I did a pretty extensive write up of this film back in 2014 on the 30 Years On Project, which covered films from 1984. We are just a year short of a 40th Anniversary for “A Nightmare on Elm Street”, but the screening was this last weekend so I’m not going to wait another year.
Most of my previous comments are still true in regard to my opinion of the film. The practical effects are the thing that make this movie so compelling. The sequence where Tina is attacked, while she is in bed with her boyfriend, continues to be pretty horrifying. We think one way to deal with nightmares is to have someone with us, but Wes Craven doesn’t give us that out. The brutal sequence happens in spite of the fact that physically capable Rod is right there. He is powerless as Tina is ripped open, flung around the room and snuffed out by the invisible nightmare she is having. The movement on the ceiling, the long cuts to her abdomen, and the volume of blood, make a terrific horror sequence.
The same is true of the attack on Glenn played by Johnny Depp. I criticized his performance in the first half of the movie, but it is not any more problematic than the rest of the cast, and everyone does seem to do better once the character of Freddy is established as the villain. I suppose it is silly to knock a film like this for overkill, so I won’t complain, but the amount of blood that poor Glen gives up is impressive.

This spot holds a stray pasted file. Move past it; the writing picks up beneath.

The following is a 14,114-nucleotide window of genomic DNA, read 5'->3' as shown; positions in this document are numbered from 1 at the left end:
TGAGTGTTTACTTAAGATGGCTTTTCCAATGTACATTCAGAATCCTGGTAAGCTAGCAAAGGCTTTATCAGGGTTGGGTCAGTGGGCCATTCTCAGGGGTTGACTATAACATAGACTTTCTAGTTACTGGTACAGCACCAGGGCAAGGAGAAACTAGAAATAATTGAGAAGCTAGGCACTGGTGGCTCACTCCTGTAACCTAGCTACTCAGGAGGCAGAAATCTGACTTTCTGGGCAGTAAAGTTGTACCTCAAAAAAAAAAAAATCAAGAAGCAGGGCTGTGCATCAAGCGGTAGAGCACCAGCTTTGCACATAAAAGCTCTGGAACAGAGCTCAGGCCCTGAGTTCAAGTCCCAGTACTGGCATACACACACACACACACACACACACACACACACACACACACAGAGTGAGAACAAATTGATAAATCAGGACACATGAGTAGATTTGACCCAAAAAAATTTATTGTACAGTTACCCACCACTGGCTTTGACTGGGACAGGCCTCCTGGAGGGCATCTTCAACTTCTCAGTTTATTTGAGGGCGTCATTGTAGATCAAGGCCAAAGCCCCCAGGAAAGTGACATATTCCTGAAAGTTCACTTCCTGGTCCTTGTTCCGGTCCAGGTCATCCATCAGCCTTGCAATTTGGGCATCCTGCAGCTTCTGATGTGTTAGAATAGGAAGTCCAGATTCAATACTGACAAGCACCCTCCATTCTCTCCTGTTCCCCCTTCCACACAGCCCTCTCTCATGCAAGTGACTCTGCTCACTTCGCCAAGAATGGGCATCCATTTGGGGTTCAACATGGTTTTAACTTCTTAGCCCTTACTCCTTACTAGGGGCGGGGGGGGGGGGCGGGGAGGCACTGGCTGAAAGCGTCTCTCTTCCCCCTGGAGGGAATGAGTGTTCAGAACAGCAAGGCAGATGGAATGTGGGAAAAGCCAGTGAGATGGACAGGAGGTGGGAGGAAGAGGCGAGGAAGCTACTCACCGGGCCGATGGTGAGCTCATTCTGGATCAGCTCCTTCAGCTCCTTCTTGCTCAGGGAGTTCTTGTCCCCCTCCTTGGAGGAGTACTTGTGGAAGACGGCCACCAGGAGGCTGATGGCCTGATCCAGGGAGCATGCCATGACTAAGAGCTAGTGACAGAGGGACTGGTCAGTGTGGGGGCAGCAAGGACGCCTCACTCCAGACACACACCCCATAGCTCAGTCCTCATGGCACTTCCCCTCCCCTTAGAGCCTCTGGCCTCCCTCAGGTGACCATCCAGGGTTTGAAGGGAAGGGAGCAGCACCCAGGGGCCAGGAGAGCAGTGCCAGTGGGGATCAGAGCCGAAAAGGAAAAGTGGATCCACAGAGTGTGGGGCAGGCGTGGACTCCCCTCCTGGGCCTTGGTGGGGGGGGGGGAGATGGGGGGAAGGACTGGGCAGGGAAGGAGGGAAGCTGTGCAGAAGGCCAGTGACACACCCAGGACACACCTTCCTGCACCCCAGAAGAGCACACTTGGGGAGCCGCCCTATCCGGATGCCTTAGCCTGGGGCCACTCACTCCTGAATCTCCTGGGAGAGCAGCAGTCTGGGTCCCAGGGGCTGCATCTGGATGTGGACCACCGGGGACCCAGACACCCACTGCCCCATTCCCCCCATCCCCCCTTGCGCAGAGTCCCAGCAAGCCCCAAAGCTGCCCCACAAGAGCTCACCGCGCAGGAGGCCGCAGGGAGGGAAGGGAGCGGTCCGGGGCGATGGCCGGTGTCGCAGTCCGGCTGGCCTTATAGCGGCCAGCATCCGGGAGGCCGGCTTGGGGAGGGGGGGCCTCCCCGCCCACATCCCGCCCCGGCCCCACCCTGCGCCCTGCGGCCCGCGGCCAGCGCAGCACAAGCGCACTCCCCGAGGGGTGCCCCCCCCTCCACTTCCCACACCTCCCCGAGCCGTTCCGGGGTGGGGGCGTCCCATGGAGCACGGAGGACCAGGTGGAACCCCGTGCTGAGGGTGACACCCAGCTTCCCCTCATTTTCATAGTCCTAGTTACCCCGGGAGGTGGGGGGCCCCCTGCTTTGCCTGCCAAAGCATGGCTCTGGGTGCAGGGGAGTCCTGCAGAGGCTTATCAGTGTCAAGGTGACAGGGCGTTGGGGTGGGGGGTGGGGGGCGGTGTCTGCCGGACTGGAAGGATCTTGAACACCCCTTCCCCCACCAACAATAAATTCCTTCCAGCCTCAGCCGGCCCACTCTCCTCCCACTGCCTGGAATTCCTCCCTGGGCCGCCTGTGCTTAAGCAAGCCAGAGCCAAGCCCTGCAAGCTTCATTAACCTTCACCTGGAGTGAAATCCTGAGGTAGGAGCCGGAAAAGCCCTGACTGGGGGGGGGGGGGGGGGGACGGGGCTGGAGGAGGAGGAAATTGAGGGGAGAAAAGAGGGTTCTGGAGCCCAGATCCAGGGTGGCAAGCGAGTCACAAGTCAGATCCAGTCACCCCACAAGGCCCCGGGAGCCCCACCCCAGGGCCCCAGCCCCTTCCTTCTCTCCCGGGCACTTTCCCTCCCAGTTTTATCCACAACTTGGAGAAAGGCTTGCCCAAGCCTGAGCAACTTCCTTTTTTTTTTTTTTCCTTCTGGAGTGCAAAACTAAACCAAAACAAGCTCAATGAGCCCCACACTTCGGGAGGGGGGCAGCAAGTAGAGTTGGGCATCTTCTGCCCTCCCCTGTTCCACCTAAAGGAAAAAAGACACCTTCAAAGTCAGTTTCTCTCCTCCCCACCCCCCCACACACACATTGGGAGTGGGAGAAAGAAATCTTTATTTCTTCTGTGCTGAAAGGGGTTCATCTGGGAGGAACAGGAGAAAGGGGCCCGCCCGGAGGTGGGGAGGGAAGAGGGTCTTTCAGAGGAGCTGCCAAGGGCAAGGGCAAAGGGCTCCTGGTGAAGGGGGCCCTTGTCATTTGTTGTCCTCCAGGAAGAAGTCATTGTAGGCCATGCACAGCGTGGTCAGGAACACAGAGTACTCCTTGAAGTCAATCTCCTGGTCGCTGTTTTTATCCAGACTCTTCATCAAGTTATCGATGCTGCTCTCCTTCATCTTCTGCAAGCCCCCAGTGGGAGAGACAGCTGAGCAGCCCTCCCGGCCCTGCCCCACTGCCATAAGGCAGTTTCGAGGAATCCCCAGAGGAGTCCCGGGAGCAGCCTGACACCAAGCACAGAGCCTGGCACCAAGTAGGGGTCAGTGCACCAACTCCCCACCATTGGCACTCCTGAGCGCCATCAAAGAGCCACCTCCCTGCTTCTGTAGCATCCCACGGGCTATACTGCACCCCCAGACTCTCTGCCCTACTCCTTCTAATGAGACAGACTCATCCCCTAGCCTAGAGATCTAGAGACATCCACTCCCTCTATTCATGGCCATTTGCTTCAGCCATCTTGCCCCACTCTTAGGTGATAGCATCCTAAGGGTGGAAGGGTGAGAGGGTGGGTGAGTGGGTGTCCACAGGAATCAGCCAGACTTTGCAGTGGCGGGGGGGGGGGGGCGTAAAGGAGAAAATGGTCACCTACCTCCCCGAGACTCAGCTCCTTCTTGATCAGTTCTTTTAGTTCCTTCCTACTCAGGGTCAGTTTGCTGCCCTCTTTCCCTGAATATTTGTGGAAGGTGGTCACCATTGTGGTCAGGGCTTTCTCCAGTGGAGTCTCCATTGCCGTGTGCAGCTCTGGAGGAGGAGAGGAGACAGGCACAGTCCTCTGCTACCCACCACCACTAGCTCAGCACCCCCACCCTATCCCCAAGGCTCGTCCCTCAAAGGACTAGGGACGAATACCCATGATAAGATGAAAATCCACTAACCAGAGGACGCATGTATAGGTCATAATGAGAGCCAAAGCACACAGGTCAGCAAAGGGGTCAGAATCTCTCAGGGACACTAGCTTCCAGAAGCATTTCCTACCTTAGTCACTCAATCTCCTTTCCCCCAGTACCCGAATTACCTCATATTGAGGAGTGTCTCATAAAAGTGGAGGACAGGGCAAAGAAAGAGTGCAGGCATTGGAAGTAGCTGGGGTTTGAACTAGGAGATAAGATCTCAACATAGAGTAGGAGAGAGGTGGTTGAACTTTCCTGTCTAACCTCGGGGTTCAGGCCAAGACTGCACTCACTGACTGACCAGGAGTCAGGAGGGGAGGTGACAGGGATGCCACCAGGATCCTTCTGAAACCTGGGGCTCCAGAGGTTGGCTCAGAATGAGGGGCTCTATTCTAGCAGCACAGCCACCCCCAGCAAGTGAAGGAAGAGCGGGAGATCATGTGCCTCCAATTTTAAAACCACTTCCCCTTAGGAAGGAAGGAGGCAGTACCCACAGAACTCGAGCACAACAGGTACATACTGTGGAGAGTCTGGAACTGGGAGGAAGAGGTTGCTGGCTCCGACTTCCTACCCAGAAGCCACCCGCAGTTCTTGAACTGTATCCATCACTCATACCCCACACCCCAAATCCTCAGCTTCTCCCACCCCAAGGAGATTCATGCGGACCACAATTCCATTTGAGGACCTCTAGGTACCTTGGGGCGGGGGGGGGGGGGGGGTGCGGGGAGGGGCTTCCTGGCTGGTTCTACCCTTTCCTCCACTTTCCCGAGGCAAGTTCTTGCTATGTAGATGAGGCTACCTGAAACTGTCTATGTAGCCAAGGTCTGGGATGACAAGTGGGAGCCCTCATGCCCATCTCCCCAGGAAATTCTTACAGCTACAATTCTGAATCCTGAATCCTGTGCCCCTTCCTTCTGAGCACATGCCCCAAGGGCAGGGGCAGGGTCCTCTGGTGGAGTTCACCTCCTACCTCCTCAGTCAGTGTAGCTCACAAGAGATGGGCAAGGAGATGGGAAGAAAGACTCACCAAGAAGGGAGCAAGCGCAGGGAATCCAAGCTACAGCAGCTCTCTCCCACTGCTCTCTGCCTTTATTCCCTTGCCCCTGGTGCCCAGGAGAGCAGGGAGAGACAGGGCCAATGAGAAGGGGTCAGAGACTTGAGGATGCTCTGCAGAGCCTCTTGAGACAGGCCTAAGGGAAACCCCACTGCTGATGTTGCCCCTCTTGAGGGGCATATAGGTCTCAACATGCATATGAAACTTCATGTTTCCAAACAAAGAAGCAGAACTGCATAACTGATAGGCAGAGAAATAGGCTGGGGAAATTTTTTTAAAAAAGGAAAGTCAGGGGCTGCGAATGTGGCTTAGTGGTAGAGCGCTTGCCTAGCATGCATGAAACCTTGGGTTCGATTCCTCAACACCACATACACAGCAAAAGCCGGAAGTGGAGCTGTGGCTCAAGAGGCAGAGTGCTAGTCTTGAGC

If the film has any element to it that does not hold up, it is the musical score which marks it as a product of it’s time. Composer Charles Bernstein has the synthesizer do so much of the heavy lifting in the picture, that the music feels like an 80s cliché right out of the box. There were a few eerie moments, but way to often, the volume key and the hold key on the electronic instruments just happen too obviously.
Wes Craven created a masterpiece with this film. I frankly have not seen any of the follow ups, but I think I am going to remedy that soon.
30 Years On:1984 A Great Year for Movies-A Nightmare on Elm Street